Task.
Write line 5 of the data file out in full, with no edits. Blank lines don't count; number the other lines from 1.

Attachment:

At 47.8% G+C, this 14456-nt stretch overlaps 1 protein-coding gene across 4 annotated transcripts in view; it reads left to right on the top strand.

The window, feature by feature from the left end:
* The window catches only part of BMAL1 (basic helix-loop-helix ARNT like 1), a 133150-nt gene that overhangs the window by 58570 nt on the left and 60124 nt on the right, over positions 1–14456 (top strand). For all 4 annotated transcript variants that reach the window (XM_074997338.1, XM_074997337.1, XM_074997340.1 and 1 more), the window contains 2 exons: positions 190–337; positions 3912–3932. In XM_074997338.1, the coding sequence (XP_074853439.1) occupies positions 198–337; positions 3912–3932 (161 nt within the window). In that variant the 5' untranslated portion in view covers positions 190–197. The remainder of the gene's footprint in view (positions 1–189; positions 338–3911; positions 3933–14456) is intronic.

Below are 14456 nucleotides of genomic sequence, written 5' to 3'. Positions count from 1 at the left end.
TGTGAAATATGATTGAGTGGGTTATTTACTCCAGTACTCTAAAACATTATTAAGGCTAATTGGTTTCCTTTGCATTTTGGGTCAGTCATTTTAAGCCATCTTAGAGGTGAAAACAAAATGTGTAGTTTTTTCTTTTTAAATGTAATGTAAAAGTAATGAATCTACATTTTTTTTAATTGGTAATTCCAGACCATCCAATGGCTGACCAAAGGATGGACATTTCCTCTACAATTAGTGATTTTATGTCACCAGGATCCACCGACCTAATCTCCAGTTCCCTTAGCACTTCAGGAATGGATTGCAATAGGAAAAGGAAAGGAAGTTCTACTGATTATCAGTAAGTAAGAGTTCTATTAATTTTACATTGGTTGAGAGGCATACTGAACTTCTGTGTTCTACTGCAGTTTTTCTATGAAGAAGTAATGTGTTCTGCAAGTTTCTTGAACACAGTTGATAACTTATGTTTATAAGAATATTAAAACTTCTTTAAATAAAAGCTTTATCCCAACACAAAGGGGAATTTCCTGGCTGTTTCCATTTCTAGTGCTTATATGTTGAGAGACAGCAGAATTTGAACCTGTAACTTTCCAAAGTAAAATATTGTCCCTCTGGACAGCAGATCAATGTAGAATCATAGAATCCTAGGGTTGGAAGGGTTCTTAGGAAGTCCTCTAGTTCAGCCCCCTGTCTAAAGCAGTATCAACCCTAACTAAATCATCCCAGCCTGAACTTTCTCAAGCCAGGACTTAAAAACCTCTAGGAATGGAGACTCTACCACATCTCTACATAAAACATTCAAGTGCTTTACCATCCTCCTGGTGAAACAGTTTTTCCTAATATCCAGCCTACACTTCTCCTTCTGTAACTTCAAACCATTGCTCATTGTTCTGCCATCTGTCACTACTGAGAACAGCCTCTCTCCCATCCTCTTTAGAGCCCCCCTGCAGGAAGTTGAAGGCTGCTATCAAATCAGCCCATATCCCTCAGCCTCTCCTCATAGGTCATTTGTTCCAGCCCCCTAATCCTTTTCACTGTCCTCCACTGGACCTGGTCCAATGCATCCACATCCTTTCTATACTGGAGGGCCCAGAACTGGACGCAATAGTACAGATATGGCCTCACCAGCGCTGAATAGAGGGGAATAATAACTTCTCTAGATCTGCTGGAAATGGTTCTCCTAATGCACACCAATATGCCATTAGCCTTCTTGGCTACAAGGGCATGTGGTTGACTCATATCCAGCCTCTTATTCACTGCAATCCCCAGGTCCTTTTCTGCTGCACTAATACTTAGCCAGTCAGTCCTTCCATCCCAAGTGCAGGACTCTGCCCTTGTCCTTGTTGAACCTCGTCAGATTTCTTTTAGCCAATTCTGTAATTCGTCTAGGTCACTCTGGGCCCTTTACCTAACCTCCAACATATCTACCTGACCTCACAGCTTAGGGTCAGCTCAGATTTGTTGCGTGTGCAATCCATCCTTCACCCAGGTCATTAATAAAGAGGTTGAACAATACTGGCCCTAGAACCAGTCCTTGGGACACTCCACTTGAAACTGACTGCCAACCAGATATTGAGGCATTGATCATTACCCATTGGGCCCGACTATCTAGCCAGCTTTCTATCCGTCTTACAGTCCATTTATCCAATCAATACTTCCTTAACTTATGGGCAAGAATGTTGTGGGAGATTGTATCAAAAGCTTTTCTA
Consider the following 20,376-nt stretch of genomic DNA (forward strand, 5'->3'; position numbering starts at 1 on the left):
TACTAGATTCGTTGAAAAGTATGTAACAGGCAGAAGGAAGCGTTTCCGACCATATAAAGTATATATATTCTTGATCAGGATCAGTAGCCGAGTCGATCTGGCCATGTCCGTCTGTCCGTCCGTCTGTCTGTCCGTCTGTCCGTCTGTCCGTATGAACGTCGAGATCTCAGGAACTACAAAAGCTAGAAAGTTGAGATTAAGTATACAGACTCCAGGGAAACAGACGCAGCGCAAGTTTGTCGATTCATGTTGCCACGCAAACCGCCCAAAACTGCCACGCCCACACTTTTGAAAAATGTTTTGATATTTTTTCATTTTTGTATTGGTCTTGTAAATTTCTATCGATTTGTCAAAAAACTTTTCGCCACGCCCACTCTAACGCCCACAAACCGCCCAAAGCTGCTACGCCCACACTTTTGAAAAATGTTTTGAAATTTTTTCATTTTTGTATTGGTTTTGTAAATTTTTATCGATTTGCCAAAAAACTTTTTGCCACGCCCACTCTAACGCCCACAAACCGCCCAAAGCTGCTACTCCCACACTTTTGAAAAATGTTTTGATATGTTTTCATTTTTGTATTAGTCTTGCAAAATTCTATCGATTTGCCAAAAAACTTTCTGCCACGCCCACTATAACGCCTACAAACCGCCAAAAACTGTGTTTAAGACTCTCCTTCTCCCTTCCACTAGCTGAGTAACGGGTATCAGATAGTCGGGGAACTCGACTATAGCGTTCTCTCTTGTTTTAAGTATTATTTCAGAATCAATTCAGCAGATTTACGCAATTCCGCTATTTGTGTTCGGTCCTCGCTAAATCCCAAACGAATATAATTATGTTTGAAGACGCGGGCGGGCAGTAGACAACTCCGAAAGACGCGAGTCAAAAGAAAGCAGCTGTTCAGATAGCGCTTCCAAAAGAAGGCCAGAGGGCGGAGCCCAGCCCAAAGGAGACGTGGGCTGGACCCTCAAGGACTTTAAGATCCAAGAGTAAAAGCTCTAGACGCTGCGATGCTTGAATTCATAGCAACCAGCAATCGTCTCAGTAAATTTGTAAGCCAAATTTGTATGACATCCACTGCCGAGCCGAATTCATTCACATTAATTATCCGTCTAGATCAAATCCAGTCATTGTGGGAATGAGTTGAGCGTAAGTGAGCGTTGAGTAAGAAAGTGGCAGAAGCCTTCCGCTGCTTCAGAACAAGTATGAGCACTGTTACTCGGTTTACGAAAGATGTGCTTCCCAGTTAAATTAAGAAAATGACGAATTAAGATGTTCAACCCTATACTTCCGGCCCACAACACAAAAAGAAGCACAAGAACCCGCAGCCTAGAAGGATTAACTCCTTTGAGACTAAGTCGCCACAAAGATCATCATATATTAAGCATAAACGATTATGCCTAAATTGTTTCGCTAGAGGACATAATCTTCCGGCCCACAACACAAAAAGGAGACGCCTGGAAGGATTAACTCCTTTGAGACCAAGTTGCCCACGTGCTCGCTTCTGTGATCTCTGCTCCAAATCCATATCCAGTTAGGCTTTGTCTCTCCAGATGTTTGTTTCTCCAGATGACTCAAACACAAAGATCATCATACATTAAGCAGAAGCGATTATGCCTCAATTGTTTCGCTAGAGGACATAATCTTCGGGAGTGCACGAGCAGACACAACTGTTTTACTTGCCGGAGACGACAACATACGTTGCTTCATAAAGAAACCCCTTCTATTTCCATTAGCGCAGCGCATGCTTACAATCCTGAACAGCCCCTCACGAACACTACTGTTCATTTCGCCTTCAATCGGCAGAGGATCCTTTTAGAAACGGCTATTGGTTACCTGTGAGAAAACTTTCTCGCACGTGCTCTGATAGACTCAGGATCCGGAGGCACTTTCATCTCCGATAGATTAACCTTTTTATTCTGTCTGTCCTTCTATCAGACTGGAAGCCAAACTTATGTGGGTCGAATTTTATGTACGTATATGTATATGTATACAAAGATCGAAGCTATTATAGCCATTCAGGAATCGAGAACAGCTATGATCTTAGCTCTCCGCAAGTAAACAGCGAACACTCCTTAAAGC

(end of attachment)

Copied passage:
TGTGAAATATGATTGAGTGGGTTATTTACTCCAGTACTCTAAAACATTATTAAGGCTAATTGGTTTCCTTTGCATTTTGGGTCAGTCATTTTAAGCCATCTTAGAGGTGAAAACAAAATGTGTAGTTTTTTCTTTTTAAATGTAATGTAAAAGTAATGAATCTACATTTTTTTTAATTGGTAATTCCAGACCATCCAATGGCTGACCAAAGGATGGACATTTCCTCTACAATTAGTGATTTTATGTCACCAGGATCCACCGACCTAATCTCCAGTTCCCTTAGCACTTCAGGAATGGATTGCAATAGGAAAAGGAAAGGAAGTTCTACTGATTATCAGTAAGTAAGAGTTCTATTAATTTTACATTGGTTGAGAGGCATACTGAACTTCTGTGTTCTACTGCAGTTTTTCTATGAAGAAGTAATGTGTTCTGCAAGTTTCTTGAACACAGTTGATAACTTATGTTTATAAGAATATTAAAACTTCTTTAAATAAAAGCTTTATCCCAACACAAAGGGGAATTTCCTGGCTGTTTCCATTTCTAGTGCTTATATGTTGAGAGACAGCAGAATTTGAACCTGTAACTTTCCAAAGTAAAATATTGTCCCTCTGGACAGCAGATCAATGTAGAATCATAGAATCCTAGGGTTGGAAGGGTTCTTAGGAAGTCCTCTAGTTCAGCCCCCTGTCTAAAGCAGTATCAACCCTAACTAAATCATCCCAGCCTGAACTTTCTCAAGCCAGGACTTAAAAACCTCTAGGAATGGAGACTCTACCACATCTCTACATAAAACATTCAAGTGCTTTACCATCCTCCTGGTGAAACAGTTTTTCCTAATATCCAGCCTACACTTCTCCTTCTGTAACTTCAAACCATTGCTCATTGTTCTGCCATCTGTCACTACTGAGAACAGCCTCTCTCCCATCCTCTTTAGAGCCCCCCTGCAGGAAGTTGAAGGCTGCTATCAAATCAGCCCATATCCCTCAGCCTCTCCTCATAGGTCATTTGTTCCAGCCCCCTAATCCTTTTCACTGTCCTCCACTGGACCTGGTCCAATGCATCCACATCCTTTCTATACTGGAGGGCCCAGAACTGGACGCAATAGTACAGATATGGCCTCACCAGCGCTGAATAGAGGGGAATAATAACTTCTCTAGATCTGCTGGAAATGGTTCTCCTAATGCACACCAATATGCCATTAGCCTTCTTGGCTACAAGGGCATGTGGTTGACTCATATCCAGCCTCTTATTCACTGCAATCCCCAGGTCCTTTTCTGCTGCACTAATACTTAGCCAGTCAGTCCTTCCATCCCAAGTGCAGGACTCTGCCCTTGTCCTTGTTGAACCTCGTCAGATTTCTTTTAGCCAATTCTGTAATTCGTCTAGGTCACTCTGGGCCCTTTACCTAACCTCCAACATATCTACCTGACCTCACAGCTTAGGGTCAGCTCAGATTTGTTGCGTGTGCAATCCATCCTTCACCCAGGTCATTAATAAAGAGGTTGAACAATACTGGCCCTAGAACCAGTCCTTGGGACACTCCACTTGAAACTGACTGCCAACCAGATATTGAGGCATTGATCATTACCCATTGGGCCCGACTATCTAGCCAGCTTTCTATCCGTCTTACAGTCCATTTATCCAATCAATACTTCCTTAACTTATGGGCAAGAATGTTGTGGGAGATTGTATCAAAAGCTTTTCTA